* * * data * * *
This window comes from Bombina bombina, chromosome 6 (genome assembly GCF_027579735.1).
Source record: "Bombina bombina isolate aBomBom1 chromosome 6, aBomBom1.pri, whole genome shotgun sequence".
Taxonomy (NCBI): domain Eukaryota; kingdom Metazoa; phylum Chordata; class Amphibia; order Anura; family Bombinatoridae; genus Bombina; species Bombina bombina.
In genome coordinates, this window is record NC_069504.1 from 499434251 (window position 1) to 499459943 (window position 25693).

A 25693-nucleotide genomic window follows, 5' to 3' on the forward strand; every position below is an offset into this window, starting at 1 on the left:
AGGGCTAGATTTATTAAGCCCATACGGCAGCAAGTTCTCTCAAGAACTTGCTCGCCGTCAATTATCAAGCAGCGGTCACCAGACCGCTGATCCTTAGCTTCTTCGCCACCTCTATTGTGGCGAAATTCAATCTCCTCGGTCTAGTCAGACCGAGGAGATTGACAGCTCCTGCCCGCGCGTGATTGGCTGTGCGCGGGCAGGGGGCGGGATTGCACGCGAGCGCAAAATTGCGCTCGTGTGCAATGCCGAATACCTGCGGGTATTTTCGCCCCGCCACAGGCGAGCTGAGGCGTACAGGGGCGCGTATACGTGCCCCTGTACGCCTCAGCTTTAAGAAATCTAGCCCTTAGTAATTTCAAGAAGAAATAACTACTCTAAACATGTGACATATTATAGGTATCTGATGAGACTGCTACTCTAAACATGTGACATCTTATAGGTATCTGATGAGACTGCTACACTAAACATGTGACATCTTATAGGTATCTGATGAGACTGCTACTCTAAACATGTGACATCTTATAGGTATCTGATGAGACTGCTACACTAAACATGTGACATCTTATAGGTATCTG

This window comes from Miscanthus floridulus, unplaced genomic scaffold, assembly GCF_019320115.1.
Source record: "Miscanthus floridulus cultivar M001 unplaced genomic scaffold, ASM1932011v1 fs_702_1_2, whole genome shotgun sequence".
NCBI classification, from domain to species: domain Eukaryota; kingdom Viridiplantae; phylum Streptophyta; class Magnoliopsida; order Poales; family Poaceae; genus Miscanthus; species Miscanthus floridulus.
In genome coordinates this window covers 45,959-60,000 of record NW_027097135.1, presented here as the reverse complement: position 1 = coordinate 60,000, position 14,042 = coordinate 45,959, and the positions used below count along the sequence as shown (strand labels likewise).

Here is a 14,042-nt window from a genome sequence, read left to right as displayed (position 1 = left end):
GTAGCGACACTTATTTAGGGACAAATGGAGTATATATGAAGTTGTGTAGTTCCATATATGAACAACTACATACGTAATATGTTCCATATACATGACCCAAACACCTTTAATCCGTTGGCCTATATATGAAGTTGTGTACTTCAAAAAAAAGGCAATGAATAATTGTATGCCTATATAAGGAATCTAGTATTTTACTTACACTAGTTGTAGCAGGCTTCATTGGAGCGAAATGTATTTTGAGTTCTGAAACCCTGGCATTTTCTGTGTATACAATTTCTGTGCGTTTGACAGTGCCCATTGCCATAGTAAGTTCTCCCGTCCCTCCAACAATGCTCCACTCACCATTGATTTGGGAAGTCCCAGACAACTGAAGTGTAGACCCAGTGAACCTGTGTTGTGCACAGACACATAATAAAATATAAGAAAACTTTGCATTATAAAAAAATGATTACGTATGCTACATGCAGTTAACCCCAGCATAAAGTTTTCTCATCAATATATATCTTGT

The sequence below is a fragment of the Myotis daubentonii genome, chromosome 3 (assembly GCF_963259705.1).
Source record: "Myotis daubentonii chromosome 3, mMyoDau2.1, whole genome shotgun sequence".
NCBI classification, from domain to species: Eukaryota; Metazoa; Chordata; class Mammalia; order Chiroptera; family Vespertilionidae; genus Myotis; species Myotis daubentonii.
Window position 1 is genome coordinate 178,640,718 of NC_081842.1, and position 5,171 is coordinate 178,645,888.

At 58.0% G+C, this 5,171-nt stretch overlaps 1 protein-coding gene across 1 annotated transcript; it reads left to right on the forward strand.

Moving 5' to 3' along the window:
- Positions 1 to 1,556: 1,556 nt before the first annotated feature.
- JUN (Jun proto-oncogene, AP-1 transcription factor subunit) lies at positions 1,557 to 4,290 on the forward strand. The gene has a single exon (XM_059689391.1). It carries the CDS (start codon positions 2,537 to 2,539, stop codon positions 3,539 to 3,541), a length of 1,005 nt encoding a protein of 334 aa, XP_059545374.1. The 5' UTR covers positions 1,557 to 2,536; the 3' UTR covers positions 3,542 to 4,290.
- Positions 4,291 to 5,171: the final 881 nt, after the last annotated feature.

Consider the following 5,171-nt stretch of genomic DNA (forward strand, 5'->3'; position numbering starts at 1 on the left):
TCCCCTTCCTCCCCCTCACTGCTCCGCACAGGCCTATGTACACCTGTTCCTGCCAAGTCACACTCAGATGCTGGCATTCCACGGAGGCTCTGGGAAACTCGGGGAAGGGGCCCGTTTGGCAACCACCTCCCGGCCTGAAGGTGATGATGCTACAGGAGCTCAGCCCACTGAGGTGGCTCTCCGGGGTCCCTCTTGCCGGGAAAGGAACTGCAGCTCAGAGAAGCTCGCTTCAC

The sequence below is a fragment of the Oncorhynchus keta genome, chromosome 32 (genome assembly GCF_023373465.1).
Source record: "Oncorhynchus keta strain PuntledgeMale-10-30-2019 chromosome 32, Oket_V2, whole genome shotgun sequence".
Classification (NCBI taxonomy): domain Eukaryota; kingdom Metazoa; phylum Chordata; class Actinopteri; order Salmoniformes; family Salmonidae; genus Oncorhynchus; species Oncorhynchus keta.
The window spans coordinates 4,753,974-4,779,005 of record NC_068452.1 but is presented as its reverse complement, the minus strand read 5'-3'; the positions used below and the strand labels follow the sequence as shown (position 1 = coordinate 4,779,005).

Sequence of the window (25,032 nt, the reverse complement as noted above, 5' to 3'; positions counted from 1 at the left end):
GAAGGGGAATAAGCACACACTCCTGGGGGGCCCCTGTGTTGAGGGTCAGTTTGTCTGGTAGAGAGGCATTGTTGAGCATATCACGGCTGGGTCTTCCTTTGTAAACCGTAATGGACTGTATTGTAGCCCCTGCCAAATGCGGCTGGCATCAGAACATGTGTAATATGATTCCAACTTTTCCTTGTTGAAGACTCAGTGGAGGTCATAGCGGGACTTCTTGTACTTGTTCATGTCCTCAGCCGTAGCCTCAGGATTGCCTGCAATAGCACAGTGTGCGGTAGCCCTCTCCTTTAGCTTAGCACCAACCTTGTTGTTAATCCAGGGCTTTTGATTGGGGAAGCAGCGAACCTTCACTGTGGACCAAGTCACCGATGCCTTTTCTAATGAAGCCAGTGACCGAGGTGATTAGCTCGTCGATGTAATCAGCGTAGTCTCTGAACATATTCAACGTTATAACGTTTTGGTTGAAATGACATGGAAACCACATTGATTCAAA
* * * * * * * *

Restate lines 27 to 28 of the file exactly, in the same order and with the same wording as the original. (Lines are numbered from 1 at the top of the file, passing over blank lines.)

The window spans coordinates 4,753,974-4,779,005 of record NC_068452.1 but is presented as its reverse complement, the minus strand read 5'-3'; the positions used below and the strand labels follow the sequence as shown (position 1 = coordinate 4,779,005).

Sequence of the window (25,032 nt, the reverse complement as noted above, 5' to 3'; positions counted from 1 at the left end):